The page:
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Data is neither an end unto itself nor the end of anything in particular. It is instead the end of the beginning of a process, whose ultimate end is to improve decision-making and enable leaders to make the right decisions. To do these things requires perspective, so you may have the distance—physically and professionally—to be decisive. Nowhere is that perspective more clear than it is in space. Nowhere is the view as expansive, because nowhere else is the venue as exclusive, than it is aboard the International Space Station.
From that vantage point, according to a retired astronaut, Earth is more colorful than any collection of paints and more precious than any painting. The distance between the heavens and home allows you to think, free of the distractions in which we lower our heads and hunch our shoulders while staring at a screen. Such a sight pales before we can—and should—see, when we raise our heads to look at the stars: to admire this display of natural light, which contains over a billion points of data.
You do not, however, have to journey to space to find a place to gather and analyze data. The International Space Station is the place that space researchers use to identify the best available data and decide when and how to use that material. In so doing, data becomes a tool for making better decisions.
The lesson is simple: space has no room for error; which is to say if the data is wrong, everything else will undermine or ruin the mission. The mission rises or falls on the accuracy of the decisions a person makes, according to the data he or she uses.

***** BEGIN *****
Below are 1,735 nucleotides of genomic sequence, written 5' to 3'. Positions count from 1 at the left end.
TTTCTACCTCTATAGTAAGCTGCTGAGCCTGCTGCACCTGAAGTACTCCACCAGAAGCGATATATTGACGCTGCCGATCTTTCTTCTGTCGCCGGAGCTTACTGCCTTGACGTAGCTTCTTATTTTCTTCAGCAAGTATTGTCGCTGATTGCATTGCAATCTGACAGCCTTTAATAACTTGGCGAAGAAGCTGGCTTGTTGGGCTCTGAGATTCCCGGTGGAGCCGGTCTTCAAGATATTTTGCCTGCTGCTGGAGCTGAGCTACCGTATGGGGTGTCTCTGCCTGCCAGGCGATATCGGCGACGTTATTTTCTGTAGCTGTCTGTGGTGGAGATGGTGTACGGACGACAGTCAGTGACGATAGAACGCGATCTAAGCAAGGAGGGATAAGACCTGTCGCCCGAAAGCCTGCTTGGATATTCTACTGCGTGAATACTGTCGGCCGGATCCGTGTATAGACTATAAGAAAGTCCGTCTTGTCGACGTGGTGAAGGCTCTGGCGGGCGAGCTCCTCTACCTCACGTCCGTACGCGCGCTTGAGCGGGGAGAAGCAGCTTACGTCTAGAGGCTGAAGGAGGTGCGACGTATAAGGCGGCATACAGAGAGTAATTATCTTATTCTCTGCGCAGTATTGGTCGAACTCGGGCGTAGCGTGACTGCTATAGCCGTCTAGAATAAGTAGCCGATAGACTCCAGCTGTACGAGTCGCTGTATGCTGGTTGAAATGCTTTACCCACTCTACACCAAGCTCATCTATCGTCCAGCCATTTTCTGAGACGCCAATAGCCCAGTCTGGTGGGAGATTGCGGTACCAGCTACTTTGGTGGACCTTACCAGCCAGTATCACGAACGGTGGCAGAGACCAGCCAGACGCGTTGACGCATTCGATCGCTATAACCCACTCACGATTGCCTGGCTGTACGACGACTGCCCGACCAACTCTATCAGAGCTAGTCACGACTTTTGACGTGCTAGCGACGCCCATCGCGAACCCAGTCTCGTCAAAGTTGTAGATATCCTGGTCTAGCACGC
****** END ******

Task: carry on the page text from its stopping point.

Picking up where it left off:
While few of us will ever have to work under such grave conditions, and despite the gravity (pun intended) of such a scenario, the moral does not differ. Data informs our decisions, ranging from the everyday to the existential.
It is not enough to be decisive, not when a decision must be right. How, then, can we increase the odds in our favor? We can start by not treating all data equally, unless we can substantiate our actions and prove we are right, because numbers are mere symbols; they have value because of what we give them, a constant that does not vary due to politics or psychology.
By focusing on the data at our disposal, we can dispose of the least credible findings and find a superior source of information. Whether the numbers are of average size or astronomical significance, having the mindset of an astronaut will help us determine their worth.
That mindset is the culmination of research and testing, of validating theories and verifying results. It permits an individual to make an informed decision—a superior one, too—thanks to the accumulation of evidence.
From their analysis to our adoption of their methods, space provides a wealth of data. About that fact, we choose to be decisive in our agreement and agreeable to examining more data.